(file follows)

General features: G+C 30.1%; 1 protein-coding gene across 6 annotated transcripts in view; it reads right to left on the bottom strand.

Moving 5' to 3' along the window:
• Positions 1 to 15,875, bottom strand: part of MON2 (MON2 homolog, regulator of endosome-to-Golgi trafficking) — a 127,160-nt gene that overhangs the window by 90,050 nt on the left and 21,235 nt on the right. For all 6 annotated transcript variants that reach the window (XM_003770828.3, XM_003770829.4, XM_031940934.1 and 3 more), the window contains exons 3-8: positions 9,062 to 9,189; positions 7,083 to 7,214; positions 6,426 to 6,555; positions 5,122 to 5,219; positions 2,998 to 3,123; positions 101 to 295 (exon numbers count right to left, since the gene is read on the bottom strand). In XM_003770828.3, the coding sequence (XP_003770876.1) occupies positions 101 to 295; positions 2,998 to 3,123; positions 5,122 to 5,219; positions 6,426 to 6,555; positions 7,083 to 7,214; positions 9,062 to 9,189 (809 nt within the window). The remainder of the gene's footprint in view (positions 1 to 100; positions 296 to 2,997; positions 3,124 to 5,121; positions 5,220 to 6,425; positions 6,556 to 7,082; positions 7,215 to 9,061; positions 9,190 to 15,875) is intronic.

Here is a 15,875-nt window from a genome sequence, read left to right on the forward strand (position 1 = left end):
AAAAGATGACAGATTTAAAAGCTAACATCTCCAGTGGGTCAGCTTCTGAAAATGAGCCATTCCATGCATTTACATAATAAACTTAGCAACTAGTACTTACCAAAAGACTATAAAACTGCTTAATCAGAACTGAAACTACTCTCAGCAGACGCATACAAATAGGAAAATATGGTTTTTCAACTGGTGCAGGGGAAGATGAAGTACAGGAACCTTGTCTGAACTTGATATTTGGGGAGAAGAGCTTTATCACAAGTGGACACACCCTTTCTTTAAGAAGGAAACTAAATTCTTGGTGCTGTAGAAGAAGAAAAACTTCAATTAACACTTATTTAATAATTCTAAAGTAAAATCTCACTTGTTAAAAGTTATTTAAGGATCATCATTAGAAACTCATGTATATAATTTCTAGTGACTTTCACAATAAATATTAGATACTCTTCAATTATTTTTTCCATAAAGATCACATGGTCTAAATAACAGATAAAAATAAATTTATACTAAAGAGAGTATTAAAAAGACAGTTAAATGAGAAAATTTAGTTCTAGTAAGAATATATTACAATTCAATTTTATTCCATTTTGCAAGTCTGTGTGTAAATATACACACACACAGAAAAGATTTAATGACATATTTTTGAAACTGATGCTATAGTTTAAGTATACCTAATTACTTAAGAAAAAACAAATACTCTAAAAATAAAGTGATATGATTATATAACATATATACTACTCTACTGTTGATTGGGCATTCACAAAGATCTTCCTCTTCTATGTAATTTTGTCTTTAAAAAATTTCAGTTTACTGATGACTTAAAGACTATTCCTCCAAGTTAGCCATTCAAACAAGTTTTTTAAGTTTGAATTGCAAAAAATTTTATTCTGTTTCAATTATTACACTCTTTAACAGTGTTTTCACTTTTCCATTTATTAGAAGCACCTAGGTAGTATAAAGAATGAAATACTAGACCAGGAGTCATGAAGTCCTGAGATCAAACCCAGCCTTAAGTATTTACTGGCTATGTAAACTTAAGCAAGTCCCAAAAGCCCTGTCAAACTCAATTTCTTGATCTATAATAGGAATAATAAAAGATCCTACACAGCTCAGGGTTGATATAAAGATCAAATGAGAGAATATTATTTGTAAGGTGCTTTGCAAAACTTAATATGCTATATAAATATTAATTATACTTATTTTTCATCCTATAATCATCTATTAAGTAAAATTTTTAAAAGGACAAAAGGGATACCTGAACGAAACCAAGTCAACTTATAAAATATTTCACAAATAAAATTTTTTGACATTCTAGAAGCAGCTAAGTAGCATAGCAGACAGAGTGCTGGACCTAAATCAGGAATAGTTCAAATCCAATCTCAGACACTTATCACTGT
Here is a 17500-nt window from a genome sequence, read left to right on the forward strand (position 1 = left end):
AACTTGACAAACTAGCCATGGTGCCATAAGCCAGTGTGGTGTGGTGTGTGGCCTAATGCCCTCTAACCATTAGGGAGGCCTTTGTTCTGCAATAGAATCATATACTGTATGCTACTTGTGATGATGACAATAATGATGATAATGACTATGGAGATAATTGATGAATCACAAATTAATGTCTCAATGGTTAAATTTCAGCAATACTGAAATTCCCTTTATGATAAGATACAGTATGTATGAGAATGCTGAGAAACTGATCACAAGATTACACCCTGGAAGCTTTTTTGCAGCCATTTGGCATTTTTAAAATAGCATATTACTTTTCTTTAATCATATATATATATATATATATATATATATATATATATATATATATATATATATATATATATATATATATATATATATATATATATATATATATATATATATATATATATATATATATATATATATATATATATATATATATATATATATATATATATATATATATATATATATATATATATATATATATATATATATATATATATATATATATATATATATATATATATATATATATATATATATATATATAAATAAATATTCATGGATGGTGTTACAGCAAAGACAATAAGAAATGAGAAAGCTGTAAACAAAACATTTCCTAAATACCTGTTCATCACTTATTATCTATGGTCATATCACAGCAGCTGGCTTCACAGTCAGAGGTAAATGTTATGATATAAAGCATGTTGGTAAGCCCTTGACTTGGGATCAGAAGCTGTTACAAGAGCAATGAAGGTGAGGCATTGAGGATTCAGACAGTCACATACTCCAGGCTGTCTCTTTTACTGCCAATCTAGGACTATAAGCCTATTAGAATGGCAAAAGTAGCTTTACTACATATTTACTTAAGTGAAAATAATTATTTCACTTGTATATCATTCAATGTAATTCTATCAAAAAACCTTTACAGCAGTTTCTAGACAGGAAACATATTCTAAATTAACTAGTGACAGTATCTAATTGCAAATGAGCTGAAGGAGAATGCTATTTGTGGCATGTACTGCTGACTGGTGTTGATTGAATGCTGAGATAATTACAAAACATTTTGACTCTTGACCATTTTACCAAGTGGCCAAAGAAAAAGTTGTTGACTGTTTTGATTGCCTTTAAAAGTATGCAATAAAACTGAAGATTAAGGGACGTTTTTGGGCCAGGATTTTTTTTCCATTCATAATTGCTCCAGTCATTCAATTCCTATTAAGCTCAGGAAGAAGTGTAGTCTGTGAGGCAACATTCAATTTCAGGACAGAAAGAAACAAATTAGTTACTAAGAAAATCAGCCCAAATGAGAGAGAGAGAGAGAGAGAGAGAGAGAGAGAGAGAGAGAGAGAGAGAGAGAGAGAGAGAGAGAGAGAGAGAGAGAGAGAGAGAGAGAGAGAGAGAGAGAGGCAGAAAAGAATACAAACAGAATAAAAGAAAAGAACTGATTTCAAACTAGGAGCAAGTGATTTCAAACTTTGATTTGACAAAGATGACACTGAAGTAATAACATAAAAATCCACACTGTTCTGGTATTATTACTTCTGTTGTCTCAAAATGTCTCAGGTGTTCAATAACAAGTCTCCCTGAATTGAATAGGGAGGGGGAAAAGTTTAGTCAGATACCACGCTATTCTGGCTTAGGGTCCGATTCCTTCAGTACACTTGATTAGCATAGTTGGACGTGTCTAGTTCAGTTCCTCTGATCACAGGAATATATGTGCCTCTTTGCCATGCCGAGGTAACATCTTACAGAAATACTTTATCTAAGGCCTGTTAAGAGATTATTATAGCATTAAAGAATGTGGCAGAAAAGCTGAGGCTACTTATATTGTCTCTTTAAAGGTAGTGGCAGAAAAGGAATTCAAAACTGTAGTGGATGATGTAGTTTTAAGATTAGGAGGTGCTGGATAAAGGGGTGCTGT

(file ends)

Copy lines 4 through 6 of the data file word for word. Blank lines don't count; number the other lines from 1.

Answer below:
Here is a 15,875-nt window from a genome sequence, read left to right on the forward strand (position 1 = left end):
AAAAGATGACAGATTTAAAAGCTAACATCTCCAGTGGGTCAGCTTCTGAAAATGAGCCATTCCATGCATTTACATAATAAACTTAGCAACTAGTACTTACCAAAAGACTATAAAACTGCTTAATCAGAACTGAAACTACTCTCAGCAGACGCATACAAATAGGAAAATATGGTTTTTCAACTGGTGCAGGGGAAGATGAAGTACAGGAACCTTGTCTGAACTTGATATTTGGGGAGAAGAGCTTTATCACAAGTGGACACACCCTTTCTTTAAGAAGGAAACTAAATTCTTGGTGCTGTAGAAGAAGAAAAACTTCAATTAACACTTATTTAATAATTCTAAAGTAAAATCTCACTTGTTAAAAGTTATTTAAGGATCATCATTAGAAACTCATGTATATAATTTCTAGTGACTTTCACAATAAATATTAGATACTCTTCAATTATTTTTTCCATAAAGATCACATGGTCTAAATAACAGATAAAAATAAATTTATACTAAAGAGAGTATTAAAAAGACAGTTAAATGAGAAAATTTAGTTCTAGTAAGAATATATTACAATTCAATTTTATTCCATTTTGCAAGTCTGTGTGTAAATATACACACACACAGAAAAGATTTAATGACATATTTTTGAAACTGATGCTATAGTTTAAGTATACCTAATTACTTAAGAAAAAACAAATACTCTAAAAATAAAGTGATATGATTATATAACATATATACTACTCTACTGTTGATTGGGCATTCACAAAGATCTTCCTCTTCTATGTAATTTTGTCTTTAAAAAATTTCAGTTTACTGATGACTTAAAGACTATTCCTCCAAGTTAGCCATTCAAACAAGTTTTTTAAGTTTGAATTGCAAAAAATTTTATTCTGTTTCAATTATTACACTCTTTAACAGTGTTTTCACTTTTCCATTTATTAGAAGCACCTAGGTAGTATAAAGAATGAAATACTAGACCAGGAGTCATGAAGTCCTGAGATCAAACCCAGCCTTAAGTATTTACTGGCTATGTAAACTTAAGCAAGTCCCAAAAGCCCTGTCAAACTCAATTTCTTGATCTATAATAGGAATAATAAAAGATCCTACACAGCTCAGGGTTGATATAAAGATCAAATGAGAGAATATTATTTGTAAGGTGCTTTGCAAAACTTAATATGCTATATAAATATTAATTATACTTATTTTTCATCCTATAATCATCTATTAAGTAAAATTTTTAAAAGGACAAAAGGGATACCTGAACGAAACCAAGTCAACTTATAAAATATTTCACAAATAAAATTTTTTGACATTCTAGAAGCAGCTAAGTAGCATAGCAGACAGAGTGCTGGACCTAAATCAGGAATAGTTCAAATCCAATCTCAGACACTTATCACTGT
Here is a 17500-nt window from a genome sequence, read left to right on the forward strand (position 1 = left end):